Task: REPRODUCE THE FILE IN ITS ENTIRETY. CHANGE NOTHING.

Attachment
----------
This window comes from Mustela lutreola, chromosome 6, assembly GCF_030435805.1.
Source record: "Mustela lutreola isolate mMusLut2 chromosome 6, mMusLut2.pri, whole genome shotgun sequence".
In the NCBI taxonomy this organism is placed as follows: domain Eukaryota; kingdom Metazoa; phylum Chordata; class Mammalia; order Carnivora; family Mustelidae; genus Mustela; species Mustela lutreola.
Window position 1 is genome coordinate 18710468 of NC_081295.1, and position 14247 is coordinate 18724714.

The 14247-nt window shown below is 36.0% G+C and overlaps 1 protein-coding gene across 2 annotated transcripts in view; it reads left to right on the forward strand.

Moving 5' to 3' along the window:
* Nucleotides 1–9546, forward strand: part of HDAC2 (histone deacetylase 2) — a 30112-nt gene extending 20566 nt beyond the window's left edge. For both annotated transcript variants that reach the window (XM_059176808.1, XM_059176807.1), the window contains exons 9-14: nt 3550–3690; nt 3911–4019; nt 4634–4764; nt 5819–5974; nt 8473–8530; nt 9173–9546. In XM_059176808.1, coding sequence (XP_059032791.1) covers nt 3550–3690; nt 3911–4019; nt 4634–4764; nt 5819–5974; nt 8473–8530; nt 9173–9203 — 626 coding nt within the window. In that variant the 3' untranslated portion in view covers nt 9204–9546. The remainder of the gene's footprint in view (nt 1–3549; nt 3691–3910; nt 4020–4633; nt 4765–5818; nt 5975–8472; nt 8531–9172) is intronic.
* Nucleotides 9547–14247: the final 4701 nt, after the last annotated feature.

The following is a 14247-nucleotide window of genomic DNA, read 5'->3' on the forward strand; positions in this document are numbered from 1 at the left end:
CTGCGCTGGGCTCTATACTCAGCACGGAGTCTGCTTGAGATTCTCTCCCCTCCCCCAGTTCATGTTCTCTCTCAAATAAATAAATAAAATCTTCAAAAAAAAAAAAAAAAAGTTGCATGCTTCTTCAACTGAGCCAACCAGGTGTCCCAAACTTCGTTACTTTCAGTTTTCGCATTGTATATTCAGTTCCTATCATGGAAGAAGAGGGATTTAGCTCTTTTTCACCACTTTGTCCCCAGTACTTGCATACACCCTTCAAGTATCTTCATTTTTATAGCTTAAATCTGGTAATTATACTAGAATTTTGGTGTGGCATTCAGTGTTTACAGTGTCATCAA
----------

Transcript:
This window comes from Mustela lutreola, chromosome 6, assembly GCF_030435805.1.
Source record: "Mustela lutreola isolate mMusLut2 chromosome 6, mMusLut2.pri, whole genome shotgun sequence".
In the NCBI taxonomy this organism is placed as follows: domain Eukaryota; kingdom Metazoa; phylum Chordata; class Mammalia; order Carnivora; family Mustelidae; genus Mustela; species Mustela lutreola.
Window position 1 is genome coordinate 18710468 of NC_081295.1, and position 14247 is coordinate 18724714.

The 14247-nt window shown below is 36.0% G+C and overlaps 1 protein-coding gene across 2 annotated transcripts in view; it reads left to right on the forward strand.

Moving 5' to 3' along the window:
* Nucleotides 1–9546, forward strand: part of HDAC2 (histone deacetylase 2) — a 30112-nt gene extending 20566 nt beyond the window's left edge. For both annotated transcript variants that reach the window (XM_059176808.1, XM_059176807.1), the window contains exons 9-14: nt 3550–3690; nt 3911–4019; nt 4634–4764; nt 5819–5974; nt 8473–8530; nt 9173–9546. In XM_059176808.1, coding sequence (XP_059032791.1) covers nt 3550–3690; nt 3911–4019; nt 4634–4764; nt 5819–5974; nt 8473–8530; nt 9173–9203 — 626 coding nt within the window. In that variant the 3' untranslated portion in view covers nt 9204–9546. The remainder of the gene's footprint in view (nt 1–3549; nt 3691–3910; nt 4020–4633; nt 4765–5818; nt 5975–8472; nt 8531–9172) is intronic.
* Nucleotides 9547–14247: the final 4701 nt, after the last annotated feature.

The following is a 14247-nucleotide window of genomic DNA, read 5'->3' on the forward strand; positions in this document are numbered from 1 at the left end:
CTGCGCTGGGCTCTATACTCAGCACGGAGTCTGCTTGAGATTCTCTCCCCTCCCCCAGTTCATGTTCTCTCTCAAATAAATAAATAAAATCTTCAAAAAAAAAAAAAAAAAGTTGCATGCTTCTTCAACTGAGCCAACCAGGTGTCCCAAACTTCGTTACTTTCAGTTTTCGCATTGTATATTCAGTTCCTATCATGGAAGAAGAGGGATTTAGCTCTTTTTCACCACTTTGTCCCCAGTACTTGCATACACCCTTCAAGTATCTTCATTTTTATAGCTTAAATCTGGTAATTATACTAGAATTTTGGTGTGGCATTCAGTGTTTACAGTGTCATCAA